News & Events
Locke Lord QuickStudy: Supreme Court’s ACA Ruling Upholds Individual Mandate
Click here for pdf
Supreme Court’s ACA Ruling Upholds Individual Mandate
The Supreme Court ruled today by a 5-4 majority that the Affordable Care Act’s (ACA) individual mandate is a permissible exercise of Congress’s authority to impose taxes. Chief Justice John Roberts cast the deciding vote and wrote the majority opinion. The Court’s decision on the individual mandate also spared the remaining provisions of the ACA, which a four judge minority would have scrapped along with the individual mandate. However, the Court found unconstitutional the ACA’s provision permitting the federal government to withhold Medicaid funding from states that do not comply with the ACA’s expansion of Medicaid coverage.
The decision likely means that the ACA will take effect as written, subject only to regulatory and legislative adjustments over time. However, Republicans are vowing to continue their efforts to repeal the law in its entirety and to use opposition to the ACA as a rallying cry in their efforts to gain control of the Presidency and Congress in November.
The decision to uphold the law also puts pressure on the insurance industry to move quickly to implement many of the law’s changes which first take effect in 2014. States will also be under significant pressure to establish and implement insurance exchanges, which are required by the ACA to be certified by January 1, 2013.
Chief Justice Roberts joined with Justices Ginsburg, Sotomayor, Kagan and Breyer to uphold the insurance mandate, which, beginning in 2014, penalizes individuals for failing to purchase insurance. This five-justice alliance agreed only that the individual mandate is a valid exercise of Congress’s taxing authority. As Chief Justice Roberts wrote, “The question is not whether that is the most natural interpretation of the mandate, but only whether it is a ‘fairly possible’ one.” Justices Ginsburg, Sotomayor, Kagan, and Breyer would also have sustained the mandate under the Commerce Clause and the Necessary and Proper Clause of the Constitution. The Chief Justice would not.
Justices Scalia, Kennedy, Alito, and Thomas would have rejected the individual mandate entirely, disagreeing with the Chief Justice’s decision to permit it as a valid tax. In short, the mandate survived by a 5-4 vote based on Chief Justice Roberts’ willingness to embrace one of the three primary grounds advanced by the government in support of the provision. The Court’s four more liberal members objected to the Chief Justice’s Commerce Clause analysis as too restrictive and unnecessary.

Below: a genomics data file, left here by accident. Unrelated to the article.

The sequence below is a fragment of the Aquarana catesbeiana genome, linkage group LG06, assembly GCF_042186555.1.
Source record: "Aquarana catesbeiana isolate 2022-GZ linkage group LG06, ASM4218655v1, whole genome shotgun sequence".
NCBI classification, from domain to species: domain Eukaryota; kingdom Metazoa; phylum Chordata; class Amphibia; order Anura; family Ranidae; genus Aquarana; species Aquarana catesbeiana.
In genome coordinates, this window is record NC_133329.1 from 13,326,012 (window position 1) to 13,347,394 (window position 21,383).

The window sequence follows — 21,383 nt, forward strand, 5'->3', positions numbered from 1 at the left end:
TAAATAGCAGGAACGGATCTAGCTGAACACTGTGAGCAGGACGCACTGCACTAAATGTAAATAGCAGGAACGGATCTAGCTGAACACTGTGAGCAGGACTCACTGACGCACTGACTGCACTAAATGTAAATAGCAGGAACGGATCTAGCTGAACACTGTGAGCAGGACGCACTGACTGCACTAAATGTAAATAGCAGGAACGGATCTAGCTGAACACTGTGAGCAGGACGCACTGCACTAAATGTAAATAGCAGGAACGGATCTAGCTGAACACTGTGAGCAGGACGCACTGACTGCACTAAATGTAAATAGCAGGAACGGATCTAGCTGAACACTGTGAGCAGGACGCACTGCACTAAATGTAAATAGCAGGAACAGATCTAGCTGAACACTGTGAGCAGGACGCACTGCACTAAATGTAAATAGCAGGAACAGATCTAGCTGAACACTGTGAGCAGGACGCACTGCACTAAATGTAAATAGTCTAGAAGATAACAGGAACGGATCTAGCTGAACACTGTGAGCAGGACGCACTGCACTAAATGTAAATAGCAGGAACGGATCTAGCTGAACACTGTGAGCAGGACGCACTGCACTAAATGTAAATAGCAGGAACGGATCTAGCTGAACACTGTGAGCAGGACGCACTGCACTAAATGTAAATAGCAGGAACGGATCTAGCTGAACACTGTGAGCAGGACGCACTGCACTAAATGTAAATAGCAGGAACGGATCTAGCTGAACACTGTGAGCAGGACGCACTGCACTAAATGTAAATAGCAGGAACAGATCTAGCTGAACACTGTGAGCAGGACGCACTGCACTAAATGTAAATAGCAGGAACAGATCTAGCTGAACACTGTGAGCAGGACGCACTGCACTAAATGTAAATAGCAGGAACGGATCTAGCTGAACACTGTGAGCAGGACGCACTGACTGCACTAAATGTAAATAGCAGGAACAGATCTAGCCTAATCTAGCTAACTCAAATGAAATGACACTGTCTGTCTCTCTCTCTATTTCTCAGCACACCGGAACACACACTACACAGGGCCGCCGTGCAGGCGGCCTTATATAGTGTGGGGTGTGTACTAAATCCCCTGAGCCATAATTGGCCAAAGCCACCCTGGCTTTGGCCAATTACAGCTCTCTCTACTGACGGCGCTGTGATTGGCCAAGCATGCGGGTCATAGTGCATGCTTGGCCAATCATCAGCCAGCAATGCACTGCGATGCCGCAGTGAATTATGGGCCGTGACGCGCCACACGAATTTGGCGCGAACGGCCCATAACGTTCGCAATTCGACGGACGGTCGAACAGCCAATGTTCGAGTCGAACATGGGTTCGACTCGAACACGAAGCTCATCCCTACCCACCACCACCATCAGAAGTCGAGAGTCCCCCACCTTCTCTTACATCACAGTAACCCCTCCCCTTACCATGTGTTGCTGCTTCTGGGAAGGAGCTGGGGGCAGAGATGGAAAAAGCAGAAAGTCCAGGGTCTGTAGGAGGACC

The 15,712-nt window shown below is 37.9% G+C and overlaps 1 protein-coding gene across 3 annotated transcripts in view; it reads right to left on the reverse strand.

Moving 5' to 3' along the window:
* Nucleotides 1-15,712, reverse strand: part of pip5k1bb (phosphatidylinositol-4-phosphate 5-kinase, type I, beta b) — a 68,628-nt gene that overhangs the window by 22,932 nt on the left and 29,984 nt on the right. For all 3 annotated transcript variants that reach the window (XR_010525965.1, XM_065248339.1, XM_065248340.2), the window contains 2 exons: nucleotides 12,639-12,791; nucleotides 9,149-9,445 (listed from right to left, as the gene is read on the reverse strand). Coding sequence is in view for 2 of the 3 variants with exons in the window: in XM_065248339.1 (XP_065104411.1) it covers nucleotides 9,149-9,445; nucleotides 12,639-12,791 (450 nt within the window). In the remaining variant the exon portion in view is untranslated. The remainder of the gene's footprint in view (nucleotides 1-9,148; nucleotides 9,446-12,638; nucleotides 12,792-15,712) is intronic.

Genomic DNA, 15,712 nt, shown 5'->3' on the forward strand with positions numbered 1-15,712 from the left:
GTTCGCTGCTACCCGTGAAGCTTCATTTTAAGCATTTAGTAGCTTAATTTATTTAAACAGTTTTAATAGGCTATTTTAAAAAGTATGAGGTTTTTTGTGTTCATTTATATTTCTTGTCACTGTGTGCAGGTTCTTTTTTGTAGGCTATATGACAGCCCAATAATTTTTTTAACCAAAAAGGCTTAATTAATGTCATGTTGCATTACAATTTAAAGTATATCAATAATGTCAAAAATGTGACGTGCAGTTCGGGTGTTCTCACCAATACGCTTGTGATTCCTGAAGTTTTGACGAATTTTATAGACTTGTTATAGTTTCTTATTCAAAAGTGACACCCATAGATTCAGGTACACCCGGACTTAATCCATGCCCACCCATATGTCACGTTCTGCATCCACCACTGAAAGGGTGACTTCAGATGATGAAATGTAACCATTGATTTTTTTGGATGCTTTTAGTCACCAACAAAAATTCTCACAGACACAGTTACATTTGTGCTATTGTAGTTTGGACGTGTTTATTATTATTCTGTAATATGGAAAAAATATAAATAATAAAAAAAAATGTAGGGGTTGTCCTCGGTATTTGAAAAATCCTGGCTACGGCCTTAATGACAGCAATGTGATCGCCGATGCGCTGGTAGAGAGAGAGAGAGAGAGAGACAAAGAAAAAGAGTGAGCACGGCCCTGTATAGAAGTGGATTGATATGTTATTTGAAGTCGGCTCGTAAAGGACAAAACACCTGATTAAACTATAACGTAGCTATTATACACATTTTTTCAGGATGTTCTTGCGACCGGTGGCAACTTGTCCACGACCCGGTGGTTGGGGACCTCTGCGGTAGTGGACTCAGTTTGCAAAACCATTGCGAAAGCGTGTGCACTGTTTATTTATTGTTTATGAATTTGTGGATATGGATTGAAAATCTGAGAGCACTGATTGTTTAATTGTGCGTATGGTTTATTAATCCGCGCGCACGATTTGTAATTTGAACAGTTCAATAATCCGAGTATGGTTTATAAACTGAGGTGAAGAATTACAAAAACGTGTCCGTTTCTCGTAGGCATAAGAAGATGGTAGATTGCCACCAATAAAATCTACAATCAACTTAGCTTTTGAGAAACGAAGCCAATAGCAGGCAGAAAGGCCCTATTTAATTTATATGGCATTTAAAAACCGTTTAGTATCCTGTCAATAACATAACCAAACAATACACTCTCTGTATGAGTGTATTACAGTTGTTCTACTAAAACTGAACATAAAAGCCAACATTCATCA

The four conservative justices, on the other hand, rejected the Chief Justice’s analysis of the taxing authority and would have rejected all three arguments advanced in favor of the mandate. As the dissenting justices state, “We have never held that any exaction imposed for violation of the law is an exercise of Congress’s taxing power—even when the statute calls it a tax, much less when (as here) the statute repeatedly calls it a penalty.”
In short, the dissenting justices rejected all grounds in support of the mandate, found that the mandate and Medicaid expansion were not severable from the ACA as a whole, and concluded that “[i]n our view it must follow that the entire statute is inoperative.”
With respect to the ACA’s expansion of Medicaid, the Court decided by a 7-2 vote that states may choose not to participate. Chief Justice Roberts’ majority opinion reasons that the ACA goes too far when it punishes states that reject the expansion by withholding existing Medicaid funding unrelated to the ACA. Concurring with Chief Justice Roberts in this result were not only Justices Scalia, Kennedy, Alito, and Thomas, but also Justices Breyer and Kagan.
Because most reporting and speculation before today’s decision focused on the individual mandate, the expansion of Medicaid may have been given less attention than it deserved. Under the ACA, Medicaid is expanded to cover all adults with incomes less than 133% of the federal poverty level. As an incentive for states to participate in the program, the ACA provides that existing, non-ACA Medicaid funding can be withheld from states that are out of compliance with the expansion. The majority of the Court found that this provision goes beyond incentive to impermissible coercion. However, in light of the fact that most of the funding for the Medicaid expansion is provided by the federal government, few states may elect to opt out of the expansion.
For more information on the matters discussed in this Locke Lord QuickStudy, please contact the authors:
Ronald D. Kurtz | T: 213-687-6794 | email@example.com
Kevin B. Kroeker | T: 213-687-6758 | firstname.lastname@example.org
Denise Hanna | T: 202-220-6992 | email@example.com
Jan Reimann Newsom | T: 214-740-8639 | firstname.lastname@example.org